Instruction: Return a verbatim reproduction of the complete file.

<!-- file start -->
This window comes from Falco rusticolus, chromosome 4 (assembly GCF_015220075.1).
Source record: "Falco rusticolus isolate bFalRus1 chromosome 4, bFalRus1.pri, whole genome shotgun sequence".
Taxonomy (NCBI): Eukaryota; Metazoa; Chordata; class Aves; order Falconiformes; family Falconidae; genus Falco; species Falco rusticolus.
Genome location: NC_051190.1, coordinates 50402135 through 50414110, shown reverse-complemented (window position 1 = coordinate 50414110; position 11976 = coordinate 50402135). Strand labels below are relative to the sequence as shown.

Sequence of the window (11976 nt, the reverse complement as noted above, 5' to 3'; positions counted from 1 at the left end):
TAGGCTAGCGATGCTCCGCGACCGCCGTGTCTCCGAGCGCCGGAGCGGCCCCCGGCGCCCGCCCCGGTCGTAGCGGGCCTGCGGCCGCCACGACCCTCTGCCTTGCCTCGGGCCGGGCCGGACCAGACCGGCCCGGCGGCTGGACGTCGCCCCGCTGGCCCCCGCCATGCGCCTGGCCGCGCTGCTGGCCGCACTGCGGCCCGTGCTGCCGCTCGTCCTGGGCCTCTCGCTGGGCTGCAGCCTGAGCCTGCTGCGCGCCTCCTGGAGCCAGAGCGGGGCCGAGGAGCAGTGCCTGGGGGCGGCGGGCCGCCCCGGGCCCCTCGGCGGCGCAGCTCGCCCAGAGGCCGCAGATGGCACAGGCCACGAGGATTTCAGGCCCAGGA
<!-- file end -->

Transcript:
This window comes from Falco rusticolus, chromosome 4 (assembly GCF_015220075.1).
Source record: "Falco rusticolus isolate bFalRus1 chromosome 4, bFalRus1.pri, whole genome shotgun sequence".
Taxonomy (NCBI): Eukaryota; Metazoa; Chordata; class Aves; order Falconiformes; family Falconidae; genus Falco; species Falco rusticolus.
Genome location: NC_051190.1, coordinates 50402135 through 50414110, shown reverse-complemented (window position 1 = coordinate 50414110; position 11976 = coordinate 50402135). Strand labels below are relative to the sequence as shown.

Sequence of the window (11976 nt, the reverse complement as noted above, 5' to 3'; positions counted from 1 at the left end):
TAGGCTAGCGATGCTCCGCGACCGCCGTGTCTCCGAGCGCCGGAGCGGCCCCCGGCGCCCGCCCCGGTCGTAGCGGGCCTGCGGCCGCCACGACCCTCTGCCTTGCCTCGGGCCGGGCCGGACCAGACCGGCCCGGCGGCTGGACGTCGCCCCGCTGGCCCCCGCCATGCGCCTGGCCGCGCTGCTGGCCGCACTGCGGCCCGTGCTGCCGCTCGTCCTGGGCCTCTCGCTGGGCTGCAGCCTGAGCCTGCTGCGCGCCTCCTGGAGCCAGAGCGGGGCCGAGGAGCAGTGCCTGGGGGCGGCGGGCCGCCCCGGGCCCCTCGGCGGCGCAGCTCGCCCAGAGGCCGCAGATGGCACAGGCCACGAGGATTTCAGGCCCAGGA